First off, we have a rule telling it to include all files from the "src/main/resources" folder in the current (assembly) projet:
This folder contains a README description of the result as well as the miscellaneous presentations and demo files the ODA has collected over time.
Next, in addition to the source bundles mentioned earlier, I want to include ZIP files of the important project sources in the distribution, for easy access (technically wasteful, but not by too much):
I use the "binaries" tag here instead of "sources" because I want to include the ZIP forms (hence unpack=false) - this is one part that may change, but it works for now.
Next, I gather the Javadocs generated earlier, but these I do want to unpack:
This results in an "apidocs" folder containing the Javadoc HTML for each of those three projects in subfolders.
Finally, I want to include the built and ZIP'd Update Site for use in Designer and Domino:
While grabbing the Update Site, I also copy the all-important LICENSE and NOTICE files from this current project - these may be best moved to the resources folder above.
The result of all this is a nicely-packed ZIP containing everything a user should need to get started with the API:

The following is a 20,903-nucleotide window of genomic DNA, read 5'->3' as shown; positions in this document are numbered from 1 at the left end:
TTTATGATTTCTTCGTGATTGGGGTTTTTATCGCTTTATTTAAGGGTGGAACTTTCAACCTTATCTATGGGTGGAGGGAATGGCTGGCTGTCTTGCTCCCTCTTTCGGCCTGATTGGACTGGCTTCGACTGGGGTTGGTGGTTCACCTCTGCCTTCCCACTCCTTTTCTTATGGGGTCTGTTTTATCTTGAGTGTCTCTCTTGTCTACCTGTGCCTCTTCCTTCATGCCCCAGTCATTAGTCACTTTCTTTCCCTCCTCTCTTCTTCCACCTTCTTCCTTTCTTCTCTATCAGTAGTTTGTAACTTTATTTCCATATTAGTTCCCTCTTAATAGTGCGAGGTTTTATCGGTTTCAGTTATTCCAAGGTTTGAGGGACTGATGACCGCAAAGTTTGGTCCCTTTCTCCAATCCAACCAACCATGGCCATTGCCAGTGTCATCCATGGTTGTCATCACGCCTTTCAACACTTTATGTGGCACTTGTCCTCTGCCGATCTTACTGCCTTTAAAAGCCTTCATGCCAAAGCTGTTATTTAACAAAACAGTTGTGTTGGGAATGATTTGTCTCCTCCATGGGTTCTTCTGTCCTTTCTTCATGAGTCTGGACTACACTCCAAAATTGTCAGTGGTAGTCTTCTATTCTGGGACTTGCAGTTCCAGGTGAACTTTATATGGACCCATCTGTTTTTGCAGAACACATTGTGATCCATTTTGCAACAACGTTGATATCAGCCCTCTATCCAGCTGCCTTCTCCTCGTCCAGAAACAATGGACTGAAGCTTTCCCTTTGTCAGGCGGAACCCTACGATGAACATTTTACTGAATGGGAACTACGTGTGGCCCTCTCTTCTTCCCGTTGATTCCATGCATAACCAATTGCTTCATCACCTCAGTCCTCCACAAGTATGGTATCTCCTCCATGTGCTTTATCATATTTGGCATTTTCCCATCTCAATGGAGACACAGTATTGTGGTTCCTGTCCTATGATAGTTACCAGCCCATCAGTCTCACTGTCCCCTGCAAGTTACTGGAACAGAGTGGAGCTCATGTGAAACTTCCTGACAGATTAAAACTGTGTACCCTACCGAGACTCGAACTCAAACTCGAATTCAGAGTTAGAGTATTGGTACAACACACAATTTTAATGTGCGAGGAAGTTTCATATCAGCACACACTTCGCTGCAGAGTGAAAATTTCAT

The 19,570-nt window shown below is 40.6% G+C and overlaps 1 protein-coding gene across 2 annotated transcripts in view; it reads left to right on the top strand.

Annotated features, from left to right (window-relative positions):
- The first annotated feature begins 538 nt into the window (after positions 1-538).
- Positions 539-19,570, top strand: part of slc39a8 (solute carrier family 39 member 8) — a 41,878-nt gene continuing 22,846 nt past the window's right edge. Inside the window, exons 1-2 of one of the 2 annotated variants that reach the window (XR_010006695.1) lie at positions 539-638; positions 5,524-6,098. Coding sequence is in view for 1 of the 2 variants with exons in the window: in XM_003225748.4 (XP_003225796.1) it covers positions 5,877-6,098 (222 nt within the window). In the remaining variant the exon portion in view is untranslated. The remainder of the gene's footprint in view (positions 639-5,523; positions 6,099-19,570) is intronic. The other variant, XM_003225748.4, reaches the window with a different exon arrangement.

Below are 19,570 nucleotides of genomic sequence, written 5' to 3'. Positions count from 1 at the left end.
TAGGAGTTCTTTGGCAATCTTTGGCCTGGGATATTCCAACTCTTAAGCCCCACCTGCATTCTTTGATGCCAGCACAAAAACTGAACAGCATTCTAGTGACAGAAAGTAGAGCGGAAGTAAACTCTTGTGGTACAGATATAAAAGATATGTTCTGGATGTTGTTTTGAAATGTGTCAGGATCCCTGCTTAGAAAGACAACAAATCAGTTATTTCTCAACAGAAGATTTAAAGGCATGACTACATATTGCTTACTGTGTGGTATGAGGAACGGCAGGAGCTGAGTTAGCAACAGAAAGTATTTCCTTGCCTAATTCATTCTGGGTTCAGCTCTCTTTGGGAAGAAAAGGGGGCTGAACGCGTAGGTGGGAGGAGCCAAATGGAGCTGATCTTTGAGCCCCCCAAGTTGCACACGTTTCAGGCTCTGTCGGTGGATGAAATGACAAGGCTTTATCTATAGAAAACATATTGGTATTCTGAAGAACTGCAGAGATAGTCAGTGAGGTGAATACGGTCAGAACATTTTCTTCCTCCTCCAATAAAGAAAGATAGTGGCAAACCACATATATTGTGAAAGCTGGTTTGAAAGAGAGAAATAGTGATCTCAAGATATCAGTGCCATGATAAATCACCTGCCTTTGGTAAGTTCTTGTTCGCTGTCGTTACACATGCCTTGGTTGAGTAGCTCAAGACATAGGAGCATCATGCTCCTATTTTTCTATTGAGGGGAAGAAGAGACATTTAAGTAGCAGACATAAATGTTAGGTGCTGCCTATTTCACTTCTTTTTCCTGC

So, as I mentioned, this work isn't complete, in large part because I'm still learning the ropes. I suspect that the way I'm gathering the sources in the assembly and generating and gathering the Javadoc are not quite right - and this shows in the way that slightly-different host configurations (like on a Bamboo build server or when doing a multi-threaded build) fail during packaging.
Additionally, it's somewhat wasteful to include the source plugins even for server distributions; I won't really lose sleep over it, but it'd still be ideal to continue the recent policy of providing ExtLib-style distinct Update Sites. I'm not sure if this will require creating multiple feature and update-site projects or if it can be accomplished with build profiles.
Finally, I would love to be able to get rid of the source-form third-party dependencies like Guava and Javolution. One of the main benefits of Maven is that you can very-easily consume dependencies by listing them in the config, but Tycho and Eclipse throw a wrench into that: when you configure a project to use Tycho, then Eclipse stops referencing the Maven dependencies. Moreover, even though I believe all of the dependencies we use contain OSGi metadata, which would satisfy a Tycho command-line build, both Eclipse and the requirement that we build an old-style (non-p2) Update Site prevent us from doing that simply. It's possible that the best route will be to have Maven download and copy in the Jar files of the dependencies, but even that has its own suite of issues.
But, in any event, it's satisfying seeing this come together - and nice for me personally to build on the work Nathan, Paul, and Roland-and-co. have been doing lately. Maven is a monster and still suffers from severe "how the F does this stuff work?" problems, but it does feel good to put it to work.